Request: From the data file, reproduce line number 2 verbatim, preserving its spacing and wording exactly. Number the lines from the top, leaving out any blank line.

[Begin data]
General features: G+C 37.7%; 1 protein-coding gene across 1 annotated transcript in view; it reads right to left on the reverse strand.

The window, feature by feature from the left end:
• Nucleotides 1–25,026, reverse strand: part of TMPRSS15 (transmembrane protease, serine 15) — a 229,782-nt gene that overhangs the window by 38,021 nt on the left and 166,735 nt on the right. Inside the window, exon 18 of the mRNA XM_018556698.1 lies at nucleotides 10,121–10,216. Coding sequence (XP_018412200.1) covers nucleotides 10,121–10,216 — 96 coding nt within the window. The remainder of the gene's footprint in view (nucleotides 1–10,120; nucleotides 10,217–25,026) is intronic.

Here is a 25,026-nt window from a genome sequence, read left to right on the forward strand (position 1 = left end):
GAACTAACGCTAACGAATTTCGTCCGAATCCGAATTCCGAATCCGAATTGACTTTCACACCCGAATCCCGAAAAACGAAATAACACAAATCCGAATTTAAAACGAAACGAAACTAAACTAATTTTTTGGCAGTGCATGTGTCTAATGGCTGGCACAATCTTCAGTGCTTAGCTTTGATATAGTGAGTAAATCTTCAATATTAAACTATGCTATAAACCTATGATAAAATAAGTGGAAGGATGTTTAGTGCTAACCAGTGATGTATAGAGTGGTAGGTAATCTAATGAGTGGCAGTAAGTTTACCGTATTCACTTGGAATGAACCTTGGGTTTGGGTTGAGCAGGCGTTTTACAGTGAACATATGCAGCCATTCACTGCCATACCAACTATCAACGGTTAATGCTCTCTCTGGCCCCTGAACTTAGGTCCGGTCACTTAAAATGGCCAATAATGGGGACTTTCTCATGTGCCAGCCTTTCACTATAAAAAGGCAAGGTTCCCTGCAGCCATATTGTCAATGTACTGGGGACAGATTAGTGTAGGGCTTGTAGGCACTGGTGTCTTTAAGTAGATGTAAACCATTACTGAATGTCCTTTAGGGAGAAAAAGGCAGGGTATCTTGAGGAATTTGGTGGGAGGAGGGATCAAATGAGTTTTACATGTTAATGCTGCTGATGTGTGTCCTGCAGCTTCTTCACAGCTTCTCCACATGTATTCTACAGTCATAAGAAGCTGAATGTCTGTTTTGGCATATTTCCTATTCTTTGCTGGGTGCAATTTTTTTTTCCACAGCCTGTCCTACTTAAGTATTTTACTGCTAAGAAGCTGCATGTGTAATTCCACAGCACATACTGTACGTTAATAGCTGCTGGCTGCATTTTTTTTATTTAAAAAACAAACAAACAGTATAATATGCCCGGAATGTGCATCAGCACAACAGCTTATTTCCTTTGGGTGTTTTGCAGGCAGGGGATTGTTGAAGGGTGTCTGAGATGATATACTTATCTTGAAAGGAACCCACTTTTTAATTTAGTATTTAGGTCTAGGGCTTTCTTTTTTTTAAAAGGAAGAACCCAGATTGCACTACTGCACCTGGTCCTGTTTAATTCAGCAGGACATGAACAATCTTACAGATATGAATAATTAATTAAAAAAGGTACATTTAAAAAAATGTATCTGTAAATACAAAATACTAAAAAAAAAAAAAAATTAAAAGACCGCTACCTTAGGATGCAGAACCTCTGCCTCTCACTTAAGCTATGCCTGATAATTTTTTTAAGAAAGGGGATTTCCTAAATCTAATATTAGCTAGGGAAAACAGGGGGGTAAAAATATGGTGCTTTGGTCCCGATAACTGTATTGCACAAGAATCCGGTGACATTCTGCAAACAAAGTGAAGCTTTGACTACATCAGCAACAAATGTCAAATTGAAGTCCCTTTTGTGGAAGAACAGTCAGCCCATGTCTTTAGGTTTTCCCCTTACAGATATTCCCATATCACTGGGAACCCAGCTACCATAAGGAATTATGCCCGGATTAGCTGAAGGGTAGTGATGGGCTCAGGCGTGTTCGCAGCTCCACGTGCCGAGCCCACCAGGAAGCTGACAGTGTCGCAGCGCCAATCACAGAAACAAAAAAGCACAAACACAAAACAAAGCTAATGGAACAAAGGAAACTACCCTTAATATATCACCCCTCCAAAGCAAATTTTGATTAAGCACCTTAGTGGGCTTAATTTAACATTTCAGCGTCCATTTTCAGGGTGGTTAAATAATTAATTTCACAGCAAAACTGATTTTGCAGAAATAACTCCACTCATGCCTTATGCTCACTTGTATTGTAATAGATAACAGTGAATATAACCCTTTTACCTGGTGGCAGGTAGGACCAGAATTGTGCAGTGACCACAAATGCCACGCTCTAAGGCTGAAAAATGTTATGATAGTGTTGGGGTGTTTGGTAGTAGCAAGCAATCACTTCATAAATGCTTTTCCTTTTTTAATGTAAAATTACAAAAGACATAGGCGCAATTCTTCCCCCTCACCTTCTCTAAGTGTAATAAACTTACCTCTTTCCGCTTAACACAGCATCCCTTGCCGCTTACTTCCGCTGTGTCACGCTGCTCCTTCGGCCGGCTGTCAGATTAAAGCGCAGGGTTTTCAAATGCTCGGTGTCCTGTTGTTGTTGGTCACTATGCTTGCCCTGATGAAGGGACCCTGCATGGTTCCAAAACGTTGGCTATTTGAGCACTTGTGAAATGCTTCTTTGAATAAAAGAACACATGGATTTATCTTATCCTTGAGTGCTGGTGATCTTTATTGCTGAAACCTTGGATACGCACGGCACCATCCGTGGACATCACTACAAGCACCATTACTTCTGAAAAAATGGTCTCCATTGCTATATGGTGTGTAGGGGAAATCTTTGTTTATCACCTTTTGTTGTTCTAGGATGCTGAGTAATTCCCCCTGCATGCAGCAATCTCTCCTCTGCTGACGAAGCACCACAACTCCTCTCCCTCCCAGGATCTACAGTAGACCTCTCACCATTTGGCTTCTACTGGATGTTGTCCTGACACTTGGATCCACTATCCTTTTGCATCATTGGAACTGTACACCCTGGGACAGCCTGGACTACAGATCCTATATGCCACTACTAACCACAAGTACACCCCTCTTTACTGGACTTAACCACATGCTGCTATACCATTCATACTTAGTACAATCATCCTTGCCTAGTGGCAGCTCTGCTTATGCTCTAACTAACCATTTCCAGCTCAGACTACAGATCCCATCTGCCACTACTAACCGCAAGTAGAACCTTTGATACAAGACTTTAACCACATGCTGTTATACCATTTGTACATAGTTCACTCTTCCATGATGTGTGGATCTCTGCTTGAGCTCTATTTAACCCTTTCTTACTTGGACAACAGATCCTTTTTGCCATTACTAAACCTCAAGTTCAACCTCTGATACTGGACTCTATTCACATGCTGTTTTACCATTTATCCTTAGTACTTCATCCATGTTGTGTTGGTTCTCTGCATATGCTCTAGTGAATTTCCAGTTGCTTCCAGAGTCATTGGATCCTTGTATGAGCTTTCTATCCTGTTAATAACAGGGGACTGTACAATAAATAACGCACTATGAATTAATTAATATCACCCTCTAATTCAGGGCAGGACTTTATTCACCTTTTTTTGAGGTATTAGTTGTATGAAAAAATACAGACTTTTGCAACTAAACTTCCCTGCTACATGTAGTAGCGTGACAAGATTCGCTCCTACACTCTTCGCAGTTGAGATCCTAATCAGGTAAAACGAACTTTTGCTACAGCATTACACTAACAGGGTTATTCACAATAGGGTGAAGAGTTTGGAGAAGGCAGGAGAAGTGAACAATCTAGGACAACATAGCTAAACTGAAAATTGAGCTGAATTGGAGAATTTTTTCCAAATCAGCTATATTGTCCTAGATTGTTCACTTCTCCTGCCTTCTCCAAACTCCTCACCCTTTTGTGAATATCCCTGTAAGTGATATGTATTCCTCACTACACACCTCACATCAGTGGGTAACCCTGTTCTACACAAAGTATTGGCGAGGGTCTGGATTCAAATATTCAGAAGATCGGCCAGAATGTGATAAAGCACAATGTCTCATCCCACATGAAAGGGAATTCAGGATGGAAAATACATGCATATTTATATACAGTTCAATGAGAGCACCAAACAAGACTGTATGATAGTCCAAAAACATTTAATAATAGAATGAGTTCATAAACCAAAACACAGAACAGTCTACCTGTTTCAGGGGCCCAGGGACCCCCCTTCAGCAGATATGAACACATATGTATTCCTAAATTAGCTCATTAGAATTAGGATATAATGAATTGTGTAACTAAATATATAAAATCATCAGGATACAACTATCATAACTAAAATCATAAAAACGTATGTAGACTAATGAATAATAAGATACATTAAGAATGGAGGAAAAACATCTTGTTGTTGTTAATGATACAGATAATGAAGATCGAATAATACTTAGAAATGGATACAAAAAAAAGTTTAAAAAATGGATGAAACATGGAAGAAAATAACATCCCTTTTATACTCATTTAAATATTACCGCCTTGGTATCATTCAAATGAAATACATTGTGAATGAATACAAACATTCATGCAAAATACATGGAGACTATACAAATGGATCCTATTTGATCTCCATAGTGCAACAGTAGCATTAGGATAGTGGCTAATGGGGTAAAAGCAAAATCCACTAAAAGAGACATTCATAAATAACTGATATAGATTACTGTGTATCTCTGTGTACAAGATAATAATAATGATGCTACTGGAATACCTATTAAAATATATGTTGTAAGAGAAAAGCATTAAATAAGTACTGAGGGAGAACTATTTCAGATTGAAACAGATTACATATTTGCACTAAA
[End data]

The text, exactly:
The window, feature by feature from the left end: